Weeds pose the greatest risk of crop loss for wheat and barley farmers, but the increased use of herbicides to kill these weeds has meant that certain species are now resistant to herbicide chemicals, recent research has found.

Researchers in New Zealand have assessed the risk of herbicide resistance in 101 weed species known to affect wheat and barley crops on Kiwi farms.

While most species (55) were considered to be low-risk of developing resistance, 30 were medium-risk, and 16 were considered high-risk.

The top ten scored weeds were:
Echinochloa crus-galli
Poa annua
Lolium multiflorum
Erigeron sumatrensis
Raphanus raphanistrum
Lolium perenne
Erigeron bonariensis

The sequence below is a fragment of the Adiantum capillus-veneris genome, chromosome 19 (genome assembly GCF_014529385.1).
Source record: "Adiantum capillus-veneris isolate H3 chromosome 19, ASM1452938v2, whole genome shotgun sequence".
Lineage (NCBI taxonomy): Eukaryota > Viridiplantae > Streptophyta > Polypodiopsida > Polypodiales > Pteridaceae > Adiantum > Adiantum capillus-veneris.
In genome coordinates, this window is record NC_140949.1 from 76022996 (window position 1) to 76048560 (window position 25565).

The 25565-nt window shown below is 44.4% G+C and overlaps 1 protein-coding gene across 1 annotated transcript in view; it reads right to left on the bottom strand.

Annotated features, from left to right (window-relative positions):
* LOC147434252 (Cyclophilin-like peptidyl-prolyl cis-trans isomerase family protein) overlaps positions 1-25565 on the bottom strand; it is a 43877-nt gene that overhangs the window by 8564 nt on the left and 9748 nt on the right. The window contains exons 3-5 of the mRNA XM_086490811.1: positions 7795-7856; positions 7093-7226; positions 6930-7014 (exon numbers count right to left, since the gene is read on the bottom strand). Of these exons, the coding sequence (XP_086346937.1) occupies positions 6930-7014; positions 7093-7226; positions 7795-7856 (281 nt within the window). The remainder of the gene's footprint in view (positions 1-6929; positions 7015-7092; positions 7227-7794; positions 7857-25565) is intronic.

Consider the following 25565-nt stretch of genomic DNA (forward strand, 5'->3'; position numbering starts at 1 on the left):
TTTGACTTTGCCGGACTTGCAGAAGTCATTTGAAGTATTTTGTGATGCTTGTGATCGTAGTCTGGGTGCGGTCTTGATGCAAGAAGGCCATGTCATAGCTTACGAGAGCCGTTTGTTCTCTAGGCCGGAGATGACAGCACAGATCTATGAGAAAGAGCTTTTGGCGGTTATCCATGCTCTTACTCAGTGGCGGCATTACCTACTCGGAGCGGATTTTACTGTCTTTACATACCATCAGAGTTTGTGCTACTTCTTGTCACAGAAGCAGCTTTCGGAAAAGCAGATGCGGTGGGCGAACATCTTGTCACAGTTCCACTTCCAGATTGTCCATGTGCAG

Avena fatua
Avena sterilis
Digitaria sanguinalis

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Seven out of ten high-risk weeds were grasses.

The most used herbicides were synthetic auxins, an enolpyruvylshikimate-phosphate synthase inhibitor, acetolactate synthase (ALS) inhibitors, carotenoid biosynthesis inhibitors, and long-chain fatty acid inhibitors.

Herbicides containing acetolactate synthase inhibitors were found to pose the greatest risk of causing resistance for more species than other kinds of weed killers.

Despite pre-emergence herbicides being known to delay resistance, New Zealand farmers only applied flufenacet and terbuthlazine with high frequency, researchers said.

The researchers concluded that New Zealand farmers should be informed about the high-risk weed and herbicide combinations to avoid future crop loss.

"Based on our analysis, surveys for herbicide-resistant species should focus on the high-risk species we identified".

Read the full report on Plos One here.